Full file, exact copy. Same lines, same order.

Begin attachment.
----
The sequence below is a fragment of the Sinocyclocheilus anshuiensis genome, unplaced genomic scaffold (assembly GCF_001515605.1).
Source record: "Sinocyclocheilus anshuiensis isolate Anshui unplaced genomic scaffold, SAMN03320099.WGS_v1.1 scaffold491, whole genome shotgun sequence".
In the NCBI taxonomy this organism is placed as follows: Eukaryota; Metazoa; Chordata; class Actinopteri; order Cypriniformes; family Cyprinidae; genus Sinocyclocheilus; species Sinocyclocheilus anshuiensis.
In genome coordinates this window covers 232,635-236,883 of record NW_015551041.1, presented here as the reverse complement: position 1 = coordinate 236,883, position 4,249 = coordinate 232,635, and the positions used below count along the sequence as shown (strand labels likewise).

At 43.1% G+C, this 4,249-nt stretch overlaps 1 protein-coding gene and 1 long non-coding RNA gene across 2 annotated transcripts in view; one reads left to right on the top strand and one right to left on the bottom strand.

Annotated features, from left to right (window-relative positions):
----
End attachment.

The sequence below is a fragment of the Sinocyclocheilus anshuiensis genome, unplaced genomic scaffold (assembly GCF_001515605.1).
Source record: "Sinocyclocheilus anshuiensis isolate Anshui unplaced genomic scaffold, SAMN03320099.WGS_v1.1 scaffold491, whole genome shotgun sequence".
In the NCBI taxonomy this organism is placed as follows: Eukaryota; Metazoa; Chordata; class Actinopteri; order Cypriniformes; family Cyprinidae; genus Sinocyclocheilus; species Sinocyclocheilus anshuiensis.
In genome coordinates this window covers 232,635-236,883 of record NW_015551041.1, presented here as the reverse complement: position 1 = coordinate 236,883, position 4,249 = coordinate 232,635, and the positions used below count along the sequence as shown (strand labels likewise).

At 43.1% G+C, this 4,249-nt stretch overlaps 1 protein-coding gene and 1 long non-coding RNA gene across 2 annotated transcripts in view; one reads left to right on the top strand and one right to left on the bottom strand.

Annotated features, from left to right (window-relative positions):